• Complex haploinsufficiency, which occurs when a strain containing two heterozygous mutations at distinct loci shows a phenotype that is distinct from either of the corresponding single heterozygous mutants, is an expedient approach to genetic interactions analysis in diploid organisms. (g3journal.org)
  • introns
  • must be replaced by that of a transcription unit containing regions which will be lost from the mature messenger - which I suggest we call introns (for intragenic regions) - alternating with regions which will be expressed - exons. (wikipedia.org)
  • However, different types of introns were identified through the examination of intron structure by DNA sequence analysis, together with genetic and biochemical analysis of RNA splicing reactions. (wikipedia.org)
  • Following transcription into RNA, group I and group II introns also make extensive internal interactions that allow them to fold into a specific, complex three-dimensional architecture. (wikipedia.org)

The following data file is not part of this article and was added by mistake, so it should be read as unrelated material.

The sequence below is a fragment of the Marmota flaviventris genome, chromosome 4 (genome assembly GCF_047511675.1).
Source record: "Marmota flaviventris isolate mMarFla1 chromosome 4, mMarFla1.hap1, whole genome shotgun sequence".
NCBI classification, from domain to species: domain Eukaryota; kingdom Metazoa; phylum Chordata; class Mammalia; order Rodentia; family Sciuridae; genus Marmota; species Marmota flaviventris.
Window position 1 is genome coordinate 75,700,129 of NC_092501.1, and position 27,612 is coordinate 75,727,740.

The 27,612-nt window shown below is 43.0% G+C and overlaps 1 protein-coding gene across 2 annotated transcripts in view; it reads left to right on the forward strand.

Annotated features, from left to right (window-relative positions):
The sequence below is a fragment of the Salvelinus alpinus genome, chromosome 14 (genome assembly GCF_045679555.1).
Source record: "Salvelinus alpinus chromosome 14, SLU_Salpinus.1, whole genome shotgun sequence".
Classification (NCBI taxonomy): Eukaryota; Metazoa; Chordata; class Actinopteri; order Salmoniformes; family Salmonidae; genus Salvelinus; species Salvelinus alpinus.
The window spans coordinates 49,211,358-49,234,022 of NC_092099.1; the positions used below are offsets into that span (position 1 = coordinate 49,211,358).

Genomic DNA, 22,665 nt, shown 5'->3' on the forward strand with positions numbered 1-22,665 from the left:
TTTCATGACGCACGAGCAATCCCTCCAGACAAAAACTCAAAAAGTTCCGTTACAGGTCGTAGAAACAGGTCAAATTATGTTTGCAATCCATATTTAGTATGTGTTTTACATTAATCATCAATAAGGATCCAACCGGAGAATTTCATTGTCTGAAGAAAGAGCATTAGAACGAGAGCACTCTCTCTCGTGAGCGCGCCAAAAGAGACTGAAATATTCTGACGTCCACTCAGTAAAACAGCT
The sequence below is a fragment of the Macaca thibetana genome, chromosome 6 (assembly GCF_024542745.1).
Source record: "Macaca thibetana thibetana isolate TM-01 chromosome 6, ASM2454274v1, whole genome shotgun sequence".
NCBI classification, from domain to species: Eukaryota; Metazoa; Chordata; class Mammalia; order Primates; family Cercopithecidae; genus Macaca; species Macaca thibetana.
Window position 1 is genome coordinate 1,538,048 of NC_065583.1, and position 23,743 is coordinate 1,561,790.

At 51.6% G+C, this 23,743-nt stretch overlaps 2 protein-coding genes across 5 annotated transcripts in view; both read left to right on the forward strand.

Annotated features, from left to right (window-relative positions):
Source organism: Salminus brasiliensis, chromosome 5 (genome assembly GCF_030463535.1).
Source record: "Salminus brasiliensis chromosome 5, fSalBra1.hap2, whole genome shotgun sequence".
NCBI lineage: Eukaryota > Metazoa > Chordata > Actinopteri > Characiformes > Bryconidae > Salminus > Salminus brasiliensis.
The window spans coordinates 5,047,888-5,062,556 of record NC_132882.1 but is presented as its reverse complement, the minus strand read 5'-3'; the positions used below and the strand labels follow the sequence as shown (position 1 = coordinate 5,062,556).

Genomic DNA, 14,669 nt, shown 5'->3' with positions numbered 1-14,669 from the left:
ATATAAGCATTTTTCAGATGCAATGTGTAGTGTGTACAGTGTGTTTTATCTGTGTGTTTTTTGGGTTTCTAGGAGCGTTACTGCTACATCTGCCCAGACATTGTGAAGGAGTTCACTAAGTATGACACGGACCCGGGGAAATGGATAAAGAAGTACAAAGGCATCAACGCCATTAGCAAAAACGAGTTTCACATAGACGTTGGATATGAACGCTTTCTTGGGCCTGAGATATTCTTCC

• interaction
  • Because of the largely diploid nature of the human fungal pathogen Candida albicans , genetic interaction analysis has been limited to a small number of large-scale screens and a handful for gene-by-gene studies. (g3journal.org)
  • Here, we describe the construction of a barcoded-library of 133 heterozygous TF deletion mutants and deletion cassettes for designed to facilitate complex haploinsufficiency-based genetic interaction studies of the TF networks in C. albicans . (g3journal.org)
  • The genetic interaction networks at each stage of biofilm formation are significantly different indicating that the network is not static but dynamic. (g3journal.org)
  • One area of C. albicans genetic analysis that has not been extensively developed compared to other systems is genetic interaction analysis. (g3journal.org)
  • metabolic